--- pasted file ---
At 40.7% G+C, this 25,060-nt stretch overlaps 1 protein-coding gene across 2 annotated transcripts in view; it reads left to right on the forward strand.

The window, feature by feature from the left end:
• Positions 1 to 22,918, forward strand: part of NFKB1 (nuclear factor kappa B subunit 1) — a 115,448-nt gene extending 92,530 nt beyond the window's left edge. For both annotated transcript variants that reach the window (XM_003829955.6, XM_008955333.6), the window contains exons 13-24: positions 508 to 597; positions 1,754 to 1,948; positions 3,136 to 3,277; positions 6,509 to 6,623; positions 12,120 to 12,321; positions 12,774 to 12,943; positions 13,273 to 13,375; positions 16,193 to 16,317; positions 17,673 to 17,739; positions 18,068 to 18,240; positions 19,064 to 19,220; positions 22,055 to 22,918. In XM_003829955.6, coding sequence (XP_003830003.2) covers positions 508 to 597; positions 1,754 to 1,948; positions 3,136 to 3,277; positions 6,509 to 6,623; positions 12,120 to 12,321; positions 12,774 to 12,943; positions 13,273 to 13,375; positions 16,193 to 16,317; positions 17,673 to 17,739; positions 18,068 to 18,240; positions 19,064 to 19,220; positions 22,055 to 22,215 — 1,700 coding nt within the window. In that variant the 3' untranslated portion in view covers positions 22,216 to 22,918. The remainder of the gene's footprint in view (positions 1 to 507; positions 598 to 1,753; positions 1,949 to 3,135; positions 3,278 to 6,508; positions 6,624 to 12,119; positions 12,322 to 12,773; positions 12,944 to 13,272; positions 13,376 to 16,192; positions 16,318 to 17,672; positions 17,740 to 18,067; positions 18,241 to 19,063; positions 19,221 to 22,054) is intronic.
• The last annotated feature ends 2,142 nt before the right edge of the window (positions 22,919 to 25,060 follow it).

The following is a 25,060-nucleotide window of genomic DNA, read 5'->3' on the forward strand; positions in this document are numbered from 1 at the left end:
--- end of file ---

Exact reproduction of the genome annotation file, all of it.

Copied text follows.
At 40.7% G+C, this 25,060-nt stretch overlaps 1 protein-coding gene across 2 annotated transcripts in view; it reads left to right on the forward strand.

The window, feature by feature from the left end:
• Positions 1 to 22,918, forward strand: part of NFKB1 (nuclear factor kappa B subunit 1) — a 115,448-nt gene extending 92,530 nt beyond the window's left edge. For both annotated transcript variants that reach the window (XM_003829955.6, XM_008955333.6), the window contains exons 13-24: positions 508 to 597; positions 1,754 to 1,948; positions 3,136 to 3,277; positions 6,509 to 6,623; positions 12,120 to 12,321; positions 12,774 to 12,943; positions 13,273 to 13,375; positions 16,193 to 16,317; positions 17,673 to 17,739; positions 18,068 to 18,240; positions 19,064 to 19,220; positions 22,055 to 22,918. In XM_003829955.6, coding sequence (XP_003830003.2) covers positions 508 to 597; positions 1,754 to 1,948; positions 3,136 to 3,277; positions 6,509 to 6,623; positions 12,120 to 12,321; positions 12,774 to 12,943; positions 13,273 to 13,375; positions 16,193 to 16,317; positions 17,673 to 17,739; positions 18,068 to 18,240; positions 19,064 to 19,220; positions 22,055 to 22,215 — 1,700 coding nt within the window. In that variant the 3' untranslated portion in view covers positions 22,216 to 22,918. The remainder of the gene's footprint in view (positions 1 to 507; positions 598 to 1,753; positions 1,949 to 3,135; positions 3,278 to 6,508; positions 6,624 to 12,119; positions 12,322 to 12,773; positions 12,944 to 13,272; positions 13,376 to 16,192; positions 16,318 to 17,672; positions 17,740 to 18,067; positions 18,241 to 19,063; positions 19,221 to 22,054) is intronic.
• The last annotated feature ends 2,142 nt before the right edge of the window (positions 22,919 to 25,060 follow it).

The following is a 25,060-nucleotide window of genomic DNA, read 5'->3' on the forward strand; positions in this document are numbered from 1 at the left end: